The zoo said that Asmara gave birth in a specially prepared indoor denning area, where she and her cubs will remain inside for a few months to get used to their surroundings.
The zoo said that both the mother and the cubs are doing well. The sexes of the babies have not yet been announced.
The cubs' father, Jaya, is currently on display in the tiger habitat and can be seen by guests.
The three cubs will likely come as welcome news to the Little Rock Zoo, which said that the births were recommended as a part of the Malayan Tiger Species Survival Plan.
"The birth of these cubs is significant toward the conservation of this beautiful animal," the zoo said.
While all tiger species remain threatened, the Malayan tiger -- native, as its name suggests, to the country of Malaysia -- faces significant threats from poaching, illegal wildlife trade and habitat loss.
Overhunting of the Malayan tiger's food supply has also been a significant contributor to the dying off of the breed.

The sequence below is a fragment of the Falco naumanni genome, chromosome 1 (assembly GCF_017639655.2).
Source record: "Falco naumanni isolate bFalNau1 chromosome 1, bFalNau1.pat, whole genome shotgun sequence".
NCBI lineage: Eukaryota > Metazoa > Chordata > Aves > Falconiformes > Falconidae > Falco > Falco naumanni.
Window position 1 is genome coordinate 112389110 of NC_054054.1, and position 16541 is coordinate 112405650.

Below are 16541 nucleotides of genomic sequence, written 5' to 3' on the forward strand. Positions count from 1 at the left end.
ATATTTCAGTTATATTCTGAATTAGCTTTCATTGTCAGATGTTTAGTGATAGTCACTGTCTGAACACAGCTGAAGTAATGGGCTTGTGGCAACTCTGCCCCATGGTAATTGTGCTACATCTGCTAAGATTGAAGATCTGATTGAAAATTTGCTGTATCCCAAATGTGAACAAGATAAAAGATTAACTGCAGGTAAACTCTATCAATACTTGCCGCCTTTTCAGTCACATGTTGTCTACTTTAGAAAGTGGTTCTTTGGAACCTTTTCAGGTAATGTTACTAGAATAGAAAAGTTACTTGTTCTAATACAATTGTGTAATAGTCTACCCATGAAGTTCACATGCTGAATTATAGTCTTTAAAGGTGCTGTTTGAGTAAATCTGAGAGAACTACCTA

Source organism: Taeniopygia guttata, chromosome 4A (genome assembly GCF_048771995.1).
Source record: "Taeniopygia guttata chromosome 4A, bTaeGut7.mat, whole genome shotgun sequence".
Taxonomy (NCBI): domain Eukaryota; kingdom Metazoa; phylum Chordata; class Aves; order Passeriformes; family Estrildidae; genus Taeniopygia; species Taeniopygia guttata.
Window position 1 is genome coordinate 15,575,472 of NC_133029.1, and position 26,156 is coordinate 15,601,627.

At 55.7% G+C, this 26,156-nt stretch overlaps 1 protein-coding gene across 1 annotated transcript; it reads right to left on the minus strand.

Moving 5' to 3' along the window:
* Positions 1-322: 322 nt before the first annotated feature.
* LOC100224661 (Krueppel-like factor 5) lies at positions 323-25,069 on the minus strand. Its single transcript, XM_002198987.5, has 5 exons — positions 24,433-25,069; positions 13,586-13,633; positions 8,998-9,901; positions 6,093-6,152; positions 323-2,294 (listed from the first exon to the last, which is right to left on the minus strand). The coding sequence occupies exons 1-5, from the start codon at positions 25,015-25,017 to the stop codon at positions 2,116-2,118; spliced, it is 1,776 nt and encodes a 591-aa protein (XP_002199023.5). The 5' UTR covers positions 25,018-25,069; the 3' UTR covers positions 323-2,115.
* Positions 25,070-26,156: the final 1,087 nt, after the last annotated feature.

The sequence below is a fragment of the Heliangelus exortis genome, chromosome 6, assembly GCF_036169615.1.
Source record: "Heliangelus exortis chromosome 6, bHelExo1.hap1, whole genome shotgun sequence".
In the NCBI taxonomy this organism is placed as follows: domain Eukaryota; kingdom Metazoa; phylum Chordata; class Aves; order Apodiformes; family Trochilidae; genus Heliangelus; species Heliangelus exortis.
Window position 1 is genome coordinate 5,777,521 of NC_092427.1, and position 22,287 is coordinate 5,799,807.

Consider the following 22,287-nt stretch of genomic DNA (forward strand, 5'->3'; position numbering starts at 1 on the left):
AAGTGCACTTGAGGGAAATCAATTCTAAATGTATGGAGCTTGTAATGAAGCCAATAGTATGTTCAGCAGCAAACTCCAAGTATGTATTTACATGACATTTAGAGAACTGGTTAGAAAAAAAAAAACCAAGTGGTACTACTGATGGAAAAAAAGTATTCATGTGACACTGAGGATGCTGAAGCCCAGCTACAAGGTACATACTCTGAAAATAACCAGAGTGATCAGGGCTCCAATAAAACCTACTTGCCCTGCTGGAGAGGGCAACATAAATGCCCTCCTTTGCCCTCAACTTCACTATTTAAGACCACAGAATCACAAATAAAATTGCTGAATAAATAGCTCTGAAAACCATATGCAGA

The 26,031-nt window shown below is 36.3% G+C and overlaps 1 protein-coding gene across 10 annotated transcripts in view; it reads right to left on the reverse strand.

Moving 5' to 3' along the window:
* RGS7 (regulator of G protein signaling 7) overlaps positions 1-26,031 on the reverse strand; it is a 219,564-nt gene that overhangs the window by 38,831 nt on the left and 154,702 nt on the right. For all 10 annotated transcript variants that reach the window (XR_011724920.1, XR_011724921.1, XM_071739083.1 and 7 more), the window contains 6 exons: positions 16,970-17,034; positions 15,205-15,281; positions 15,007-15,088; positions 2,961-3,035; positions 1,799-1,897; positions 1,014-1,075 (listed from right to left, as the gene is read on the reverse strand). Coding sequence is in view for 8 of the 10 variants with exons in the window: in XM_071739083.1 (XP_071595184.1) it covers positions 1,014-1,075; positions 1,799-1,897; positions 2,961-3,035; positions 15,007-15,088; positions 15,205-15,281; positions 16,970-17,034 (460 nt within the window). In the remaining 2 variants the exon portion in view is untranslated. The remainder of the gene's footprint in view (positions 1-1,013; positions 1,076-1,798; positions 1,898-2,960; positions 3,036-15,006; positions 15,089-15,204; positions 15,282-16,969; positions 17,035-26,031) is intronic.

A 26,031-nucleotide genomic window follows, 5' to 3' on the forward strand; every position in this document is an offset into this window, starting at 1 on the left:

The species is listed as critically endangered by the International Union of Conservation for Nature (IUCN). Additionally, the World Wildlife Fund (WWF) estimates that there are now only 150 Malayan tigers left in the wild, compared to a peak of 3,000 during the 1950s.
While captivity breeding programs like the one in Arkansas have been making progress, there are still only 52 Malayan tigers living in zoos accredited by the Association of Zoos and Aquariums (AZA).
Big cat conservation efforts have ramped up in recent years, particularly in the United States, where a push to outlaw the private ownership of big cats has been seen.
Last month, the U.S. House of Representatives passed the Big Cat Public Safety Act, which would restrict the breeding and ownership of big cats to zoos and wildlife sanctuaries.
The bill, which passed in the House by a 278-124 margin, now goes to the Senate for debate. President Joe Biden has indicated that he would sign the bill into law if it were to pass.